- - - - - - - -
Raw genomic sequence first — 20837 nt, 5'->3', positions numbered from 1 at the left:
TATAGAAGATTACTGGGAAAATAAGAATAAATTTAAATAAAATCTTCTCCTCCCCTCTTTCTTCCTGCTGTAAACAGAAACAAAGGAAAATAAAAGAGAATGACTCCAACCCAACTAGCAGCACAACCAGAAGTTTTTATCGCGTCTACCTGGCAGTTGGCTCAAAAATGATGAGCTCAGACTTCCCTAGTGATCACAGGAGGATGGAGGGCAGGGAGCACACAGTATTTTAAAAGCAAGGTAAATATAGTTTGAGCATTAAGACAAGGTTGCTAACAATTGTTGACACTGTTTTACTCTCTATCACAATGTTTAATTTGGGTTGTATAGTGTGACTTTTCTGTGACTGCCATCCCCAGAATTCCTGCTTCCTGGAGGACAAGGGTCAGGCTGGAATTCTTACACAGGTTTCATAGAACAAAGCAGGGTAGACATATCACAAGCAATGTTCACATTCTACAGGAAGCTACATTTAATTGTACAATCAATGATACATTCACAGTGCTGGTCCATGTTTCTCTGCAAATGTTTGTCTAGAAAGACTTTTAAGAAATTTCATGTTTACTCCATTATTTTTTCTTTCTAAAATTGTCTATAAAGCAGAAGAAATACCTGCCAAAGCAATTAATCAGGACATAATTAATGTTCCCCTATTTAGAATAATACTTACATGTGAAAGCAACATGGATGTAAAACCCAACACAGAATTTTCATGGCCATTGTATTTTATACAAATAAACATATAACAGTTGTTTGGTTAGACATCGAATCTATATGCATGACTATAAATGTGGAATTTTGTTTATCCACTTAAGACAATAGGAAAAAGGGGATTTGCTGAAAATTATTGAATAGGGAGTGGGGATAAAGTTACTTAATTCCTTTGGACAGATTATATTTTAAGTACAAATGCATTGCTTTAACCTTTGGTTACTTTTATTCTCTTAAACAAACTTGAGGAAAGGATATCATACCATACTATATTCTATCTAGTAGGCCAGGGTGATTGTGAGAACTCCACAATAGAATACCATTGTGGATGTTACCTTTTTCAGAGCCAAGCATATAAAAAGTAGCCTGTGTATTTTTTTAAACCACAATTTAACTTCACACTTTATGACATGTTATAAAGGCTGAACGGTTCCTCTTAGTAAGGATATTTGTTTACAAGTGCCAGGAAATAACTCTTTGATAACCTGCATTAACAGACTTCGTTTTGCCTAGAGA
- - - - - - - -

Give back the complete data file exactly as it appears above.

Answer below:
Raw genomic sequence first — 20837 nt, 5'->3', positions numbered from 1 at the left:
TATAGAAGATTACTGGGAAAATAAGAATAAATTTAAATAAAATCTTCTCCTCCCCTCTTTCTTCCTGCTGTAAACAGAAACAAAGGAAAATAAAAGAGAATGACTCCAACCCAACTAGCAGCACAACCAGAAGTTTTTATCGCGTCTACCTGGCAGTTGGCTCAAAAATGATGAGCTCAGACTTCCCTAGTGATCACAGGAGGATGGAGGGCAGGGAGCACACAGTATTTTAAAAGCAAGGTAAATATAGTTTGAGCATTAAGACAAGGTTGCTAACAATTGTTGACACTGTTTTACTCTCTATCACAATGTTTAATTTGGGTTGTATAGTGTGACTTTTCTGTGACTGCCATCCCCAGAATTCCTGCTTCCTGGAGGACAAGGGTCAGGCTGGAATTCTTACACAGGTTTCATAGAACAAAGCAGGGTAGACATATCACAAGCAATGTTCACATTCTACAGGAAGCTACATTTAATTGTACAATCAATGATACATTCACAGTGCTGGTCCATGTTTCTCTGCAAATGTTTGTCTAGAAAGACTTTTAAGAAATTTCATGTTTACTCCATTATTTTTTCTTTCTAAAATTGTCTATAAAGCAGAAGAAATACCTGCCAAAGCAATTAATCAGGACATAATTAATGTTCCCCTATTTAGAATAATACTTACATGTGAAAGCAACATGGATGTAAAACCCAACACAGAATTTTCATGGCCATTGTATTTTATACAAATAAACATATAACAGTTGTTTGGTTAGACATCGAATCTATATGCATGACTATAAATGTGGAATTTTGTTTATCCACTTAAGACAATAGGAAAAAGGGGATTTGCTGAAAATTATTGAATAGGGAGTGGGGATAAAGTTACTTAATTCCTTTGGACAGATTATATTTTAAGTACAAATGCATTGCTTTAACCTTTGGTTACTTTTATTCTCTTAAACAAACTTGAGGAAAGGATATCATACCATACTATATTCTATCTAGTAGGCCAGGGTGATTGTGAGAACTCCACAATAGAATACCATTGTGGATGTTACCTTTTTCAGAGCCAAGCATATAAAAAGTAGCCTGTGTATTTTTTTAAACCACAATTTAACTTCACACTTTATGACATGTTATAAAGGCTGAACGGTTCCTCTTAGTAAGGATATTTGTTTACAAGTGCCAGGAAATAACTCTTTGATAACCTGCATTAACAGACTTCGTTTTGCCTAGAGA